• RULE OF THUMB: when the dermatologist examines you and thinks you likely have a form of TE and did not uncover too much dieting zeal or excess vitamin A, they might (1) check iron & thyroid status, (2) ask you to analyze your dietary suppliments carefully, (3) have some sort of stress analysis done. If iron and thyroid status is normal and no vitamin A problem, then the cause is likely "between the ears" (stress)6. It may take some short term counseling and/or anti-stress medication to break the pattern of serial stress triggers.
    • COMPLEX causes: it is not too uncommon for a patient to get wrapped up in a combination series of the above in which the various individual causes come in and come in again, off and on, to result in an ongoing series of "triggers" that feed on themselves in a continuing, chronic state whose cycle has to be broken.
  • toxic alopecia: (non-inflammatory); affects the anagen phase & due to chemo and some other toxins & even vitamin A overdose (see above, telogen effulvium causes). Follicular production of the anagen stage hair shaft peters out within the follicle & hair "breaks" loose...shedding as if broken hairs.
  • alopecia neoplastica: patchy loss...metastatic (lobular breast cancer) carcinoma causing an AA-like alopecia.
  • seborrheic dermatitis: (inflammatory); usually scaley & obvious as to cause, clinically; wouldn't expect a biopsy of this.

Scarring (cicatricial) alopecias1:

  • folliculitis decalvans: also known as alopecia folliculitis or acne decalvans, is an inflammatory reaction in hair follicles on the scalp that causes hair loss by micro-abscessing the air structure out. Akin to groin & axillary hidradenitis suppurativa. It leads to scarring and permanent hair loss. Maybe akin are "acne keloidalis" and "dissecting cellulitis of the scalp".
  • tinea capitis: ring worm dermatophytic kerions (crusts of broken fungus, hairs, & ooze) can heal and leave alopecia patches due to follicular scarring.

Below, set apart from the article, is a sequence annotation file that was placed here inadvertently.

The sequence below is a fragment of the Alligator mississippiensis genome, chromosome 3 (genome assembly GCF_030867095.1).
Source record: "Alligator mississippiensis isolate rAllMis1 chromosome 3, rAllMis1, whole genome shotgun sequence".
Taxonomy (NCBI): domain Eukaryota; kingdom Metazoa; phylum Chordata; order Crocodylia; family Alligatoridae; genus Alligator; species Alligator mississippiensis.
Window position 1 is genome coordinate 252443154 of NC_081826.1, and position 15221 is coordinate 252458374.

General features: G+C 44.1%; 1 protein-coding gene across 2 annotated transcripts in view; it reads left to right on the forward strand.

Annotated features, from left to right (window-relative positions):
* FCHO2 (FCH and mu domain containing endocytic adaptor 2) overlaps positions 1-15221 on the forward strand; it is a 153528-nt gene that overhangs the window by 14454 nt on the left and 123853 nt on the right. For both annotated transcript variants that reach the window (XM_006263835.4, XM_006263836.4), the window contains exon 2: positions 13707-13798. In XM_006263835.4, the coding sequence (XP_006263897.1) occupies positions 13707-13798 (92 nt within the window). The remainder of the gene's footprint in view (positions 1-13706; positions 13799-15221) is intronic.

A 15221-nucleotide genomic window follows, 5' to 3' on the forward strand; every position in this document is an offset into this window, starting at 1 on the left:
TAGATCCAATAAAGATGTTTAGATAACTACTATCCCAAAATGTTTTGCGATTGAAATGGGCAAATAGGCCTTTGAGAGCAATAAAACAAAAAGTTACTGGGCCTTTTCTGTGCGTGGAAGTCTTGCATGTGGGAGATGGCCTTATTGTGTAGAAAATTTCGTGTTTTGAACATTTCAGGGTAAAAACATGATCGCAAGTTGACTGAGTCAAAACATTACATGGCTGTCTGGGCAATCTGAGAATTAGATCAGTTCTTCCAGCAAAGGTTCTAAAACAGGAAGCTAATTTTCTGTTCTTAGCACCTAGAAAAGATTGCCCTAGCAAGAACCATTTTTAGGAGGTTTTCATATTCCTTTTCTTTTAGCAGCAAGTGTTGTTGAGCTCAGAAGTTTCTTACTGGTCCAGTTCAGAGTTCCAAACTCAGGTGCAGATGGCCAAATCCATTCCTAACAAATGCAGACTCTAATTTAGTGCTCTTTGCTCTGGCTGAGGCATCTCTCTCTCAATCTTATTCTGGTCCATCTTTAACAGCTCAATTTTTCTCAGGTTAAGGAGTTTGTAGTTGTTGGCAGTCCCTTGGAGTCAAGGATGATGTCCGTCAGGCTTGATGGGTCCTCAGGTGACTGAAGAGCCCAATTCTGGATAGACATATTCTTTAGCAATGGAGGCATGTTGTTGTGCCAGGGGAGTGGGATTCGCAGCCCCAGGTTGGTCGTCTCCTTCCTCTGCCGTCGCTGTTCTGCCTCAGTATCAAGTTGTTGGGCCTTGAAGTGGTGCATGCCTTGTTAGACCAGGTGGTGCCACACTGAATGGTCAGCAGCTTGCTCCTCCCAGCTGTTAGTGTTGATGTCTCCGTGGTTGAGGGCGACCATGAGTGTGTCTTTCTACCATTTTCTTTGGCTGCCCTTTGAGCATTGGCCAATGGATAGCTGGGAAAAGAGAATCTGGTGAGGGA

• lichen planopilaris (LPP):  (usually inflammatory [interface lichenoid]...superficially folliculocentric). [S-05-9178?].Clinical correlation1: various patterns of hair loss are seen, but most commonly there are scattered foci of partial hair loss. Perifollicular erythema and scaling are common to all cases. Lichen planus lesions elsewhere on the body support the diagnosis of LPP on the scalp. "Frontal fibrosing alopecia" appears to be just one of several clinical patterns of hair loss that can be seen in lichen planopilaris. However, lesions of lichen planus are not usually found in these patients, and the lichenoid inflammation does not affect the interfollicular epidermis.
  • chronic cutaneous lupus (CCLE): [clinical patches of alopecia] (usually inflammatory...folliculitis/perifolliculitis, vacuolar basal epidermal change with underlying melanophages, thickened basement membranes).
  • central, centrifugal scarring or cicatricial alopecia (CCSA or CCCA):clinically is an adult, most often a black woman, with a progressive, permanent loss of scalp hair starting on the central crown or vertex.... synonyms = FDS, folliculitis decalvans, tufted folliculitis, pseudopelade, hot comb alopecia.
  • Brocq's alopecia (pseudopelade of Brocq): end stage scarring alopecia from many starting-point etiologies...too far gone (too close to end stage) for good clues as to etiology but maybe not so far as " burnt out scarring alopecia " (decreased total number of hairs, especially terminal hairs; loss of the sebaceous glands; residual, naked hair shafts surrounded by mild, granulomatous inflammation; follicular stelae without overlying follicles; and cylindrical columns of connective tissue at the sites of former follicles).
  • keratosis follicularis spinulosa decalvans:


  1. Len Sperling's web notes PDF on working classification from the NAHRS workshop (2001).
  2. Publication on-line about histologic DDX chronic telogen effluvium vs. androgenetic alopecia.
  3. PhD imunodermatologist, Kevin ?'s website...huge amount of detail.
  4. American Hair Loss Council (AHLC).
  5. The International Society of Hair Restoration Surgery (ISHRS).
  6. various colleagues.

(posted 26 May 2005; latest addition 9 February 2012)